Old West Charms


Old West Charms

The Old West is always in our imagination – because it’s an integral part of United States history. Xinar’s Old West charms in 925 sterling silver pay homage to this challenging but pivotal part of US history through high-quality charms that accurately represent iconic symbols of this era.

Xinar has been selling sterling silver charms for over twenty years, alongside other essential jewelry-making supplies like beads and findings in various semi-precious metals. So whether you’re creating cowboy-inspired jewelry or need Native American-inspired charms, we have them all. Additionally, Xinar’s charms are made by a top US silver manufacturer that adheres to FTC’s standards for lead-free and nickel-free sterling silver items.

What Was the Old West Truly Like?

The Old West frequently referred to as the Wild West, spans the post-Civil War era, what remained of the 19th century, and the early part of the twentieth century, up to 1912, when the final mainland states joined the Union. Thousands of pioneers pushed westward during this time in search of land, better lives, gold and silver, and occasionally evaded the law.

Geographically speaking, the “Old West” refers to the states located west of the Mississippi River. Any person who has ever watched a TV Western will understand how “wild” life was in those days.

Damsels in distress were chained to railroads, cowboys’ cattle were rustled, and the sheriff was frequently a lazy slob with very little interest in trying to enforce the scant law that existed. In short, every time you walked to the saloon, you risked a gunfight.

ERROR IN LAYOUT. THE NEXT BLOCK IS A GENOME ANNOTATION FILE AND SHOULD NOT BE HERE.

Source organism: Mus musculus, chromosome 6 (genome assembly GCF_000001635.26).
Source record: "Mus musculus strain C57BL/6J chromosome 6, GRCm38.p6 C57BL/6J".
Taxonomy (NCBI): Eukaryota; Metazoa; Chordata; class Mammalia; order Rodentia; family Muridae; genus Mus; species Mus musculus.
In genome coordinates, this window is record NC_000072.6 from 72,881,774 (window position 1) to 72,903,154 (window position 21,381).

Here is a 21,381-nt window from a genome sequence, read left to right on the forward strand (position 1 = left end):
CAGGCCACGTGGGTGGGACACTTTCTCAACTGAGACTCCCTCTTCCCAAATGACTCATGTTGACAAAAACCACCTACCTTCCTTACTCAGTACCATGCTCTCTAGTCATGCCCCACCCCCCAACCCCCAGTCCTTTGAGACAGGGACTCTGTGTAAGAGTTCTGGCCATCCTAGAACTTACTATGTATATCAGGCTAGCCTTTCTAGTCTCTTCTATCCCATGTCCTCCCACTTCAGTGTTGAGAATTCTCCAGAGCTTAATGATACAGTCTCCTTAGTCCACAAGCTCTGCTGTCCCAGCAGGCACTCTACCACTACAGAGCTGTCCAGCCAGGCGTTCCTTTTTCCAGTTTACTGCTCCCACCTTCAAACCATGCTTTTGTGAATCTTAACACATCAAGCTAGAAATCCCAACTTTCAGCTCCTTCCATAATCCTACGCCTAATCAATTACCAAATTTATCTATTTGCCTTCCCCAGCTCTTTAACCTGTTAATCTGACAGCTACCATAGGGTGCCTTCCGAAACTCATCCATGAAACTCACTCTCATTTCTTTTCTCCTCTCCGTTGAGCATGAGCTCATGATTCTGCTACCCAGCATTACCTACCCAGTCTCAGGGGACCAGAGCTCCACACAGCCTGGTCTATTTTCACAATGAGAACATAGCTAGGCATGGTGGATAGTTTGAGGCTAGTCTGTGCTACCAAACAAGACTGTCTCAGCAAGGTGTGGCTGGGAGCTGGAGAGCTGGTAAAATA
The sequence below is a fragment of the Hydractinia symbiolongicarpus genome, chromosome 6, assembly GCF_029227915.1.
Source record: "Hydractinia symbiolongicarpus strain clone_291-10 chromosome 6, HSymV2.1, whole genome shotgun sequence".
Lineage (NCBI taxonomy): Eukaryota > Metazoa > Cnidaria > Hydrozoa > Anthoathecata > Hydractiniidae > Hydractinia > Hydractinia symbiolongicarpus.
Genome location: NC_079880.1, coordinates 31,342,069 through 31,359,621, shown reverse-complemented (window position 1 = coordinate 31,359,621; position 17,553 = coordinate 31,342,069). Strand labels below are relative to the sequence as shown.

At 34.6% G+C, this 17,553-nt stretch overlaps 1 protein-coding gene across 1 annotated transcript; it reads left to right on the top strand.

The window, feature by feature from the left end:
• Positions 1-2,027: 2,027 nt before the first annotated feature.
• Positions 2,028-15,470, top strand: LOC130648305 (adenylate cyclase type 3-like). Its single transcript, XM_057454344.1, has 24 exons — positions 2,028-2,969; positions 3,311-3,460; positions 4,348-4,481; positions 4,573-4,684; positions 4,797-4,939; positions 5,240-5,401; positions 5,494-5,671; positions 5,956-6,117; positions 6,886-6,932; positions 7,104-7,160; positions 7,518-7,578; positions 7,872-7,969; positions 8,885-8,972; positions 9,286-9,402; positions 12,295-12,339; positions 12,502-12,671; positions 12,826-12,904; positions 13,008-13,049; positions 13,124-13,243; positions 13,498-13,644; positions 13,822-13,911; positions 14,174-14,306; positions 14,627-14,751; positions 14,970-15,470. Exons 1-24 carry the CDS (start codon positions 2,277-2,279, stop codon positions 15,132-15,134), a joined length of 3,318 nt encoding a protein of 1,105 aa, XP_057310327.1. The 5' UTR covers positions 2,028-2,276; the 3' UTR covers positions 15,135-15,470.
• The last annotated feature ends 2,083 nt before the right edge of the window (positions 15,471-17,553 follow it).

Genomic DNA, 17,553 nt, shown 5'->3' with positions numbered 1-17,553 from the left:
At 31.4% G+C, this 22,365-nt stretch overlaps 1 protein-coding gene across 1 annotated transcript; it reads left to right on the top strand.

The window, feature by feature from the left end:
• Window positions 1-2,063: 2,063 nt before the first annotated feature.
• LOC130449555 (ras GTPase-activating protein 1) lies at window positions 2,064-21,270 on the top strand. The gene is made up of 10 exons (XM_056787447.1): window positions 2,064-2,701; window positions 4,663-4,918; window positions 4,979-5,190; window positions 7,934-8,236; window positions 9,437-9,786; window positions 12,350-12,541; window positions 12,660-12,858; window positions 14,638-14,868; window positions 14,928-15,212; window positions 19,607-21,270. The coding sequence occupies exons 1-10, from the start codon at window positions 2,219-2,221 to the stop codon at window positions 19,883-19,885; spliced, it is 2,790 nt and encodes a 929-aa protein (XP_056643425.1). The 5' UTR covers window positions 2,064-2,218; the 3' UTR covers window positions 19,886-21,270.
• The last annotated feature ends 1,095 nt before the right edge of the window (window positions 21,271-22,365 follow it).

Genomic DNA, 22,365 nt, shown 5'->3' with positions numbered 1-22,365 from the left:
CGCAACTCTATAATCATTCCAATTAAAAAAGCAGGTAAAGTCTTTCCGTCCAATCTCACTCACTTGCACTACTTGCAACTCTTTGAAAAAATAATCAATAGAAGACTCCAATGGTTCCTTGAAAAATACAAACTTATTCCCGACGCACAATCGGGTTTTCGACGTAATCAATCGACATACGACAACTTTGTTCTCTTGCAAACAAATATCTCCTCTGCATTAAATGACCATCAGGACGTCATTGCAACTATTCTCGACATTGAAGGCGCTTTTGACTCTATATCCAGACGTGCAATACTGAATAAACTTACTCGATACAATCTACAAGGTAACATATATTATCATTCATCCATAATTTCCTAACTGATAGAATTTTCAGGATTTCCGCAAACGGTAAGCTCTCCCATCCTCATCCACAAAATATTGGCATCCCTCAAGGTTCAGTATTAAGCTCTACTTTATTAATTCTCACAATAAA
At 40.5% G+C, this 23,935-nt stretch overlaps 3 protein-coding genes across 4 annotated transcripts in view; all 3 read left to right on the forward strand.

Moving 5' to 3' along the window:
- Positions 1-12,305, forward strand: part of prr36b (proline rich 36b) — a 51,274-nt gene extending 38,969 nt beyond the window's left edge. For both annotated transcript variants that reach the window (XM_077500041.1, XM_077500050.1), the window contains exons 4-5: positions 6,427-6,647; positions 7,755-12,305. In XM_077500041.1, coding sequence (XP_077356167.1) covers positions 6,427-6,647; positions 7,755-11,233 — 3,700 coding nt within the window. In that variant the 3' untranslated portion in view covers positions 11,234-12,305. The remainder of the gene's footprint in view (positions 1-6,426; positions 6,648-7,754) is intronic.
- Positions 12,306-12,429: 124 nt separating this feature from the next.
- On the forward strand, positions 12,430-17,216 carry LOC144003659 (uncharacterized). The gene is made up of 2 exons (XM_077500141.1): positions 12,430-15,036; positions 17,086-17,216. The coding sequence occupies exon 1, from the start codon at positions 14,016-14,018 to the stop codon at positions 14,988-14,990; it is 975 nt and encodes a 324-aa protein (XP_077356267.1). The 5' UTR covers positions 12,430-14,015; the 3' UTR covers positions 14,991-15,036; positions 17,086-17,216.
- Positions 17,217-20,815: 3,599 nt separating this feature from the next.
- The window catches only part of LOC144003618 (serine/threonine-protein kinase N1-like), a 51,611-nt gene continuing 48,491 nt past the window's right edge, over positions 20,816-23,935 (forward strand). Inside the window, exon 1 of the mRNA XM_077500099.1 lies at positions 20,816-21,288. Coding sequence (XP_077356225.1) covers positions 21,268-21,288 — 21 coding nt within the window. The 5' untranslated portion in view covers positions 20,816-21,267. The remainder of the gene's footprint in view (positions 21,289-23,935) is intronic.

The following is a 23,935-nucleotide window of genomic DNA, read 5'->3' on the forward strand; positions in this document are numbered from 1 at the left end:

That is, at least, the filmmakers’ interpretation. However, what has historians to say?

The West was much gentler than popular culture frequently portrays it, but certain areas did have dangerous undertones of violence. The Wild West covered a vast area, extending from Rocky Mountain states such as Montana to Texas.

Notably, much of this vast expanse of terrain existed before statehood, which meant little federal oversight.

Anderson explained that this lack of centralized government contributes to our collective perception of the Wild West as a wild and ferocious place to live. It’s represented almost as a state of anarchy, with fighting between Indian tribes and then the arrival of Europeans. However, while battles worthy of John Wayne’s portrayals did occur (three people died in the O.K. Corral fight in Arizona), there were also intervals of peace long enough for frontier people to figure out society’s rules.

The Hollywood version depicts anyone and everyone fighting over water and land rights, but we discovered that people recognized the negative consequences of fighting and instead sought civil resolutions.

Cattle owners, for example, frequently divided large plots of land. They also learned to form associations to assign range rights. As a result, property rights were sufficiently secure, and a market existed for them. The system worked well unless you were a native Indian.

Throughout this period, the land under American Indian control shrank. Finally, in 1851, Congress passed the Indian Appropriations Act, authorizing the establishment of the first reservations.

Portions of the Wild West were probably more aggressive than the Eastern states, particularly in areas where bullion and other mineral deposits were discovered. For instance, assassination and violent abuse were not uncommon.

In other words, when a resource was plentiful — such as cattle grazing land — people were more likely to reach a nonviolent agreement. However, when the resource was scarce and valuable, such as gold bullion, people were more willing to throw punches to obtain it.

Old West Charms

Old West Charms